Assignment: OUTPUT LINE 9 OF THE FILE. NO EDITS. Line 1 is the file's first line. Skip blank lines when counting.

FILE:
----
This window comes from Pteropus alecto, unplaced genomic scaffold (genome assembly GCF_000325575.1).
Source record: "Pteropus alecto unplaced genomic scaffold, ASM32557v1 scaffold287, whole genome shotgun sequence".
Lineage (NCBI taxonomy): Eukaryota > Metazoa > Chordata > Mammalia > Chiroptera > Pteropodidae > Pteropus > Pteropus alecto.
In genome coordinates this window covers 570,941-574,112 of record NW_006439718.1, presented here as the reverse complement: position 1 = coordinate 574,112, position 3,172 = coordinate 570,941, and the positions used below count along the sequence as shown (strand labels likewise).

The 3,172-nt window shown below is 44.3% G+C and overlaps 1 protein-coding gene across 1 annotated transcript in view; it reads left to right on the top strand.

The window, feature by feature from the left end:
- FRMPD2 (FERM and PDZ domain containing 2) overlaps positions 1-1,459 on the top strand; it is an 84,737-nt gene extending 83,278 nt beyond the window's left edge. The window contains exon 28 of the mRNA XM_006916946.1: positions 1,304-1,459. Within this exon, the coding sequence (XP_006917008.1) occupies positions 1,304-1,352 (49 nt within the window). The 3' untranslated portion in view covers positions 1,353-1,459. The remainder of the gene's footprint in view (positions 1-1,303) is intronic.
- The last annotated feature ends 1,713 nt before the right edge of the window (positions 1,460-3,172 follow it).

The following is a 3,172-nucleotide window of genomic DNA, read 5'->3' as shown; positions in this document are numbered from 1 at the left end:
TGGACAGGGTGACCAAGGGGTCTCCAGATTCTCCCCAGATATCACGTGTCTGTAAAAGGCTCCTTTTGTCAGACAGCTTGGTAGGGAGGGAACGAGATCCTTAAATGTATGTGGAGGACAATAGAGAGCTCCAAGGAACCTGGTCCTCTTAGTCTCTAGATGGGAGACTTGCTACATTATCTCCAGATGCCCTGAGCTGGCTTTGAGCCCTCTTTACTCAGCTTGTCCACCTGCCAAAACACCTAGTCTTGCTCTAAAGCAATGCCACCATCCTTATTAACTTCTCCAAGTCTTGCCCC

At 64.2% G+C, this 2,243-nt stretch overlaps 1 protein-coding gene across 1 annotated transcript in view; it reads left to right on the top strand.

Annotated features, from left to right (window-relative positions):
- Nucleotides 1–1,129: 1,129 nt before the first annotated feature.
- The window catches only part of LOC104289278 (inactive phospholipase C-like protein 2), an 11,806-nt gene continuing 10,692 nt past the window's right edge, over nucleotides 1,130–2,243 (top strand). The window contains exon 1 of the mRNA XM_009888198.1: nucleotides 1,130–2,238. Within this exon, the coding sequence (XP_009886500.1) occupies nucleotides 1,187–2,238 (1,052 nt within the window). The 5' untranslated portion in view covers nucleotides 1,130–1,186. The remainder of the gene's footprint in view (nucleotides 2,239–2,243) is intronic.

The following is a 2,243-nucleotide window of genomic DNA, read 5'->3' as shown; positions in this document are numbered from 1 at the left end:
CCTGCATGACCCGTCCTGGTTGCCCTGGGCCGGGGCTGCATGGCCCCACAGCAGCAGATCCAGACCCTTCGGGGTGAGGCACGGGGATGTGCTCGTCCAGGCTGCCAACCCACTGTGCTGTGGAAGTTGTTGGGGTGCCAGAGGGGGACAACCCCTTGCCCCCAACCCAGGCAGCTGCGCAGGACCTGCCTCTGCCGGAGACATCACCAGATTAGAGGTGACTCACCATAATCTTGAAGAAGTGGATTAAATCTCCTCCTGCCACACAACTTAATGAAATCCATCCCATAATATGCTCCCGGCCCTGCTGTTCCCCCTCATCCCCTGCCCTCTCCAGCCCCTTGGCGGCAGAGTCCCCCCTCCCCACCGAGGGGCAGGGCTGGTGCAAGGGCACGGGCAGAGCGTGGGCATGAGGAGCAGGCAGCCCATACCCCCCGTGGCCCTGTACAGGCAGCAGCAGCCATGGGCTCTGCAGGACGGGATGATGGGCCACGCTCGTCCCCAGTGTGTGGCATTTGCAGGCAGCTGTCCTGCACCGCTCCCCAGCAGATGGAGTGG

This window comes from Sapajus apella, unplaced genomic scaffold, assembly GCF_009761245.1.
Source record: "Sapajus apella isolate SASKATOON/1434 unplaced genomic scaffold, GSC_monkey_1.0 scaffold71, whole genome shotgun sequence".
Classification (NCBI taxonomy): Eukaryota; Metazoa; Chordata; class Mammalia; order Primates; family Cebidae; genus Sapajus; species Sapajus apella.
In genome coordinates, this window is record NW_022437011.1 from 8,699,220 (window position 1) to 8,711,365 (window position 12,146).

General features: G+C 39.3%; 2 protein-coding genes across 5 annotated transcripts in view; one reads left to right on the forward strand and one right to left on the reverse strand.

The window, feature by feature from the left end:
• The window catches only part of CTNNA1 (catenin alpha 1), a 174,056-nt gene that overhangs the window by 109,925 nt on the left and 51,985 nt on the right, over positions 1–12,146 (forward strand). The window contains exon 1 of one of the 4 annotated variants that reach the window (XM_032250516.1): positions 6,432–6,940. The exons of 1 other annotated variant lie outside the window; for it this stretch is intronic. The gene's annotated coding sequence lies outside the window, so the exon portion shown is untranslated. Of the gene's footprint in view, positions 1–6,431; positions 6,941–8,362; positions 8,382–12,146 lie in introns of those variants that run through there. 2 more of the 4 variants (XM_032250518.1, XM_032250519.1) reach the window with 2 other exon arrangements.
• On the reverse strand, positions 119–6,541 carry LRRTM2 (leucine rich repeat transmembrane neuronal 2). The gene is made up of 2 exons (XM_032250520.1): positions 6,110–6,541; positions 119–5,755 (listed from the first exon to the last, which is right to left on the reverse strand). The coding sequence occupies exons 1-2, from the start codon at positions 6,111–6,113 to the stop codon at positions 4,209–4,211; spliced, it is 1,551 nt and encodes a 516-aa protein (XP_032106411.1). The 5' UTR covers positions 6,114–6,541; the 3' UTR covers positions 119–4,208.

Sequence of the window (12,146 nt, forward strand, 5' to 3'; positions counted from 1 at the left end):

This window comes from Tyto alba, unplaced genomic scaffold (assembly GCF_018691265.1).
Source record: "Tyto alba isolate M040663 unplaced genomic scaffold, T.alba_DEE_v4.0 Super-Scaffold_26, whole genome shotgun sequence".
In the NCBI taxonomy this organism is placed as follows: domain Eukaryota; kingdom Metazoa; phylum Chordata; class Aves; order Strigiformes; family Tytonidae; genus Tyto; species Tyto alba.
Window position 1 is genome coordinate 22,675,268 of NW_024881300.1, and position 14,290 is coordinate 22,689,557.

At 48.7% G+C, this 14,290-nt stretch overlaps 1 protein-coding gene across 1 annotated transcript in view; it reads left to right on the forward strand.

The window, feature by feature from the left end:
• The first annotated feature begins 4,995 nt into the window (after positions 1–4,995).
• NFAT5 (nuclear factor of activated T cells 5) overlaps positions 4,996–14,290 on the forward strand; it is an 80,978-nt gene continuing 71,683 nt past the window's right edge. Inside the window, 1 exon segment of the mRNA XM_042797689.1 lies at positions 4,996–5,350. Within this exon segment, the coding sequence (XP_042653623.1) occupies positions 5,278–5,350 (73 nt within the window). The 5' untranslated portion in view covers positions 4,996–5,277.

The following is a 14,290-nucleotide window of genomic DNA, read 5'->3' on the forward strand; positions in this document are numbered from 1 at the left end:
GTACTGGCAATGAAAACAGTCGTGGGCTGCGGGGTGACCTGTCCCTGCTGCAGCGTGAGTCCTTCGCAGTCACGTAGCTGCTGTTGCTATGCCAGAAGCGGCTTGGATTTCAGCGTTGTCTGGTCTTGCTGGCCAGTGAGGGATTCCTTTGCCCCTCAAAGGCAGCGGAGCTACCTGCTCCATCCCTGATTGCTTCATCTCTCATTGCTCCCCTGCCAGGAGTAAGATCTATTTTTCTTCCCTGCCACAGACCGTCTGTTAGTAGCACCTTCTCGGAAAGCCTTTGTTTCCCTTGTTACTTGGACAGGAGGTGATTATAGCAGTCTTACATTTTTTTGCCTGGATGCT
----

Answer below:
The following is a 3,172-nucleotide window of genomic DNA, read 5'->3' as shown; positions in this document are numbered from 1 at the left end: